Containers are all the rage among developers, who use the open source software to build, test and run applications. But the technology, offered by companies such as Docker and CoreOS, isn’t on the radar of most Fortune 500 CIOs, suggesting that it has a ways to go before it gains traction in large enterprises. That will change as CIOs swap legacy environments for cloud infrastructure and refashion their IT departments under agile and DevOps principles, experts say.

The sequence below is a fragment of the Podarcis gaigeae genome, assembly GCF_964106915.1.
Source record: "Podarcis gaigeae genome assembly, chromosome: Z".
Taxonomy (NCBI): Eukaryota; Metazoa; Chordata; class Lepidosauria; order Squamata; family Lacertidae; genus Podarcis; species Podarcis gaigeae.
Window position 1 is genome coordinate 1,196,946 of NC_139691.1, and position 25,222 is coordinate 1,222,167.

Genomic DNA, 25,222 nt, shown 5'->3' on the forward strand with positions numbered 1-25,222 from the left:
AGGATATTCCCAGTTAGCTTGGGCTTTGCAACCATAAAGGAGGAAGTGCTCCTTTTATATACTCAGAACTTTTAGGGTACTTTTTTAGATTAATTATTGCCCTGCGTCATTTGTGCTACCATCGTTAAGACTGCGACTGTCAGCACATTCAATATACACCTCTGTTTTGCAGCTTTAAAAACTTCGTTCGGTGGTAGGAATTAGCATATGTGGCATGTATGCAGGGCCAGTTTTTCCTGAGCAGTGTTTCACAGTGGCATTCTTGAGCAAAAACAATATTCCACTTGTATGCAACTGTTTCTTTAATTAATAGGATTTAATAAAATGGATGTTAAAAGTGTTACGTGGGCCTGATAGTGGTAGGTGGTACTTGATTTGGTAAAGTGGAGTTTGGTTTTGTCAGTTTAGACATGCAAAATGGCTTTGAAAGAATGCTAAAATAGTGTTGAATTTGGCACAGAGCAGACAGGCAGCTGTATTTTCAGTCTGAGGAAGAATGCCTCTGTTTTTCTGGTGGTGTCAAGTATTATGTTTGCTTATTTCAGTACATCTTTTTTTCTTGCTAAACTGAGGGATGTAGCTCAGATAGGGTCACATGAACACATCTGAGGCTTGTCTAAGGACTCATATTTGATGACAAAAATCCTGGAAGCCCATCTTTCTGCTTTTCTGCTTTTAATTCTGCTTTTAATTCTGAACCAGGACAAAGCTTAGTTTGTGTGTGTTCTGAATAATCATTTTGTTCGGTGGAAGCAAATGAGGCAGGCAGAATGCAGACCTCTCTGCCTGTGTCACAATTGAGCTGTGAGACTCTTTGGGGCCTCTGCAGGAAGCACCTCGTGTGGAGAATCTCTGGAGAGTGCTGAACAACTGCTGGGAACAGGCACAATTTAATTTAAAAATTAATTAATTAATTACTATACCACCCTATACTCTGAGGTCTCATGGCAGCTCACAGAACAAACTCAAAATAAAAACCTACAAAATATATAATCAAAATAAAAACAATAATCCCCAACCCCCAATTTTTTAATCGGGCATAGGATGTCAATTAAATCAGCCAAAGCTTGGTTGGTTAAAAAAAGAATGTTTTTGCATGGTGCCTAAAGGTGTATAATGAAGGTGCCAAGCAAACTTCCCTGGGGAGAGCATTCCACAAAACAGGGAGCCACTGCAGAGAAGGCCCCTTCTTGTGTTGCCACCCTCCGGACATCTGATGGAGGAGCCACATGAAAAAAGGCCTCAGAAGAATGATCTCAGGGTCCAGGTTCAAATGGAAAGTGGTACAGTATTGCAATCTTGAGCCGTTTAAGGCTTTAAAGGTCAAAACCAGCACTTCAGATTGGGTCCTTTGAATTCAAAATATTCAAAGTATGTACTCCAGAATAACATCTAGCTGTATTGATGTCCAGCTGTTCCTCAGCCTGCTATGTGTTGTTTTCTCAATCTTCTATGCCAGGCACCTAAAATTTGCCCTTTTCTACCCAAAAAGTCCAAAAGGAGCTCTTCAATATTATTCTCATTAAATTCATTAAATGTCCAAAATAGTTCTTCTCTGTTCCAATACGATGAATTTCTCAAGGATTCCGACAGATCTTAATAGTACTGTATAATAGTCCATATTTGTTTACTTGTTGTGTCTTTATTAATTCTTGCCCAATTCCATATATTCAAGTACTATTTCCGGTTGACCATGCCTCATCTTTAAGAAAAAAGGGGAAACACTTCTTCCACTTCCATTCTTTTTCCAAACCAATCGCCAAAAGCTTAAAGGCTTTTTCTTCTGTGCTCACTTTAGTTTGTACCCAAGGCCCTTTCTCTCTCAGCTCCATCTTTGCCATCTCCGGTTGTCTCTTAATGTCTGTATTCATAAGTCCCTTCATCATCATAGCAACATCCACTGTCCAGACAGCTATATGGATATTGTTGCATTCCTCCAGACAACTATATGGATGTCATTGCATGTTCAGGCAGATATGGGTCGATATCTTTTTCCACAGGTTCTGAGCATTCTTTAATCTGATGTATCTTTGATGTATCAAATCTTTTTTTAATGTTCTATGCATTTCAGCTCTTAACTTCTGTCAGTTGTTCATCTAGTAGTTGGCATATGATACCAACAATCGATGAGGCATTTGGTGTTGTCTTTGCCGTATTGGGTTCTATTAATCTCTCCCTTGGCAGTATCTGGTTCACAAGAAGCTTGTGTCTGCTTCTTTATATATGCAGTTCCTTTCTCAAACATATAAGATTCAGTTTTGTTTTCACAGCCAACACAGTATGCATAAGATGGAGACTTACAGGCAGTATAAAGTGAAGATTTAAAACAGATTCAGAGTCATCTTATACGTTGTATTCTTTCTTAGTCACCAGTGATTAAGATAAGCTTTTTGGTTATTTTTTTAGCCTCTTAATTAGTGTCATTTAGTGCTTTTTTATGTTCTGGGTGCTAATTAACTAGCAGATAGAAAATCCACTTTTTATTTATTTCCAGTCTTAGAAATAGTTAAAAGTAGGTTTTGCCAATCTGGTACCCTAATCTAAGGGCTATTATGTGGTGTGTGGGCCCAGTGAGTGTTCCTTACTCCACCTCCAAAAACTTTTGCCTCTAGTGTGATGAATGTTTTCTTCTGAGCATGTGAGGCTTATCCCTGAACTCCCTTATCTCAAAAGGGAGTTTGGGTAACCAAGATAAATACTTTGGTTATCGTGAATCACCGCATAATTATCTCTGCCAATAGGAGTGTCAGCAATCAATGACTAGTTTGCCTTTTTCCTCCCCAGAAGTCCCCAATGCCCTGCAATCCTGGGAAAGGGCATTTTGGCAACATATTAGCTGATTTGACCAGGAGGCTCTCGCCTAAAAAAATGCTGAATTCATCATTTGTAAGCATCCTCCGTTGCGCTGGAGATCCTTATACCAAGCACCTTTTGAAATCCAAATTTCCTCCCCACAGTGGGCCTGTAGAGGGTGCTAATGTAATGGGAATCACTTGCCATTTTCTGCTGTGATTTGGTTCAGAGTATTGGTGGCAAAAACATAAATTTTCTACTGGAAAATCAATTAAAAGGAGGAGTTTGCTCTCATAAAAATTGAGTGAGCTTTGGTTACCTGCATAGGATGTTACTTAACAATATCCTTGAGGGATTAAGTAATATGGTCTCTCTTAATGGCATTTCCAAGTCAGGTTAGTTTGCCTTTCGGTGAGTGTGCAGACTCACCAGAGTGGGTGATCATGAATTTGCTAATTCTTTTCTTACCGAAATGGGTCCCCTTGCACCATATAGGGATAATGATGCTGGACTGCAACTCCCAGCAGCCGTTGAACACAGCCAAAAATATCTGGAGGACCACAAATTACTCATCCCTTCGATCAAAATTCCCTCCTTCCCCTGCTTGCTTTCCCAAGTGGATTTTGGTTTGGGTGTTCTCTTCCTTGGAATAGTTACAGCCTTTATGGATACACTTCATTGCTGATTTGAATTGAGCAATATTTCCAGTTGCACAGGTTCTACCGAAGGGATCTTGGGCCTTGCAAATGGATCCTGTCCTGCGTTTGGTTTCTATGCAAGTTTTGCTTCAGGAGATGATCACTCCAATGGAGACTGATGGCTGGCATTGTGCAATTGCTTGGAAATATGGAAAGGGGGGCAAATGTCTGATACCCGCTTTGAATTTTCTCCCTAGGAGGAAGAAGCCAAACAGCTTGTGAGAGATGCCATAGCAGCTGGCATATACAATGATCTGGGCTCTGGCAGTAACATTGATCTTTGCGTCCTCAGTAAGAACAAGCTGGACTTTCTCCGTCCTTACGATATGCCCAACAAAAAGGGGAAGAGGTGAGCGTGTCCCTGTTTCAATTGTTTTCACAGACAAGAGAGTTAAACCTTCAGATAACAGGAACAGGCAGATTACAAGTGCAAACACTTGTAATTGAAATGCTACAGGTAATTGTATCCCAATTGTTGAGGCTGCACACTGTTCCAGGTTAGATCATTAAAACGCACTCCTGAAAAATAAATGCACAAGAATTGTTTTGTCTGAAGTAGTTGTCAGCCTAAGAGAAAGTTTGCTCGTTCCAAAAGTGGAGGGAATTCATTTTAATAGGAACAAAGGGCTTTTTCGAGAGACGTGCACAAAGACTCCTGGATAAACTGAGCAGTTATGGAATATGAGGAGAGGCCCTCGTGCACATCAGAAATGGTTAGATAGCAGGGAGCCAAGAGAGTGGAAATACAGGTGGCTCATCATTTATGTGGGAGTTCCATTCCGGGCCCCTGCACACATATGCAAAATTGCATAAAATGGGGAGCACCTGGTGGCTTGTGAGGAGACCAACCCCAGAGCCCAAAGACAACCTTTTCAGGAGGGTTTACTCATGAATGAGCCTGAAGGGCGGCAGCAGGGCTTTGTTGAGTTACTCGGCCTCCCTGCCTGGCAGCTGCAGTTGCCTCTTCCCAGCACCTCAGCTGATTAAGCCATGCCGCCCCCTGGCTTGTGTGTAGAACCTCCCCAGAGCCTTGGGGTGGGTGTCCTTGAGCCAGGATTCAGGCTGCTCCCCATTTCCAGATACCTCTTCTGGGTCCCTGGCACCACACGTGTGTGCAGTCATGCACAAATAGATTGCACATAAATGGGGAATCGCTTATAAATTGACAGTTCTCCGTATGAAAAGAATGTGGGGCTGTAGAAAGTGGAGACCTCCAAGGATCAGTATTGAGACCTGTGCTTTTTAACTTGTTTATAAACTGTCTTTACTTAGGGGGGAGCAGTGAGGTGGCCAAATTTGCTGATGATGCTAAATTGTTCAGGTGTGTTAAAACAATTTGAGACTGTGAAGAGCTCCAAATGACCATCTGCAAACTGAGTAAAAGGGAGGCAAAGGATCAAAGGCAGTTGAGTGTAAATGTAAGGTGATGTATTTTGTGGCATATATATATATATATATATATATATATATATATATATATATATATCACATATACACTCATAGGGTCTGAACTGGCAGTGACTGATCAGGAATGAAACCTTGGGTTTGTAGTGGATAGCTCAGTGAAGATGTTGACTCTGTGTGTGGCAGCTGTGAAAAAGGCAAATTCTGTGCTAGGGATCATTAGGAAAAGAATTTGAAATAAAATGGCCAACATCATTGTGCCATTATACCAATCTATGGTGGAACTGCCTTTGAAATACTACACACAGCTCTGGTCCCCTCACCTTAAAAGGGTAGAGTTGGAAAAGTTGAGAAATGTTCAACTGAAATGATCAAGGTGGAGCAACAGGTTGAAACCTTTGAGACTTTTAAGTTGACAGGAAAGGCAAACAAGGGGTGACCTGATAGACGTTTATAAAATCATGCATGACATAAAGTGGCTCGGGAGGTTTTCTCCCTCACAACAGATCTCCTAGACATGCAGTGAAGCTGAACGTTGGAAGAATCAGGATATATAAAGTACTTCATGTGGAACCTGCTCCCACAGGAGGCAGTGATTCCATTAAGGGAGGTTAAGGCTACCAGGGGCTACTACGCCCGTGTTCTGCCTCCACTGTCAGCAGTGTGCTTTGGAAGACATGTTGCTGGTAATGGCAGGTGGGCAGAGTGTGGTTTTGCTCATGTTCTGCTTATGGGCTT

Virtualization made computing more efficient by enabling companies to run multiple operating systems on a single server. But VMs only support one application per OS. Containers take server resource utilization much further by allowing developers to run an app in its own container, and run multiple containers on the same OS. Developers can also move containers between Linux servers or virtual machines (VMs) and make changes to apps or portions of apps, called microservices, without breaking the software and risking downtime. Proponents say containers facilitates greater agility in the age of constantly updated mobile and Web apps.
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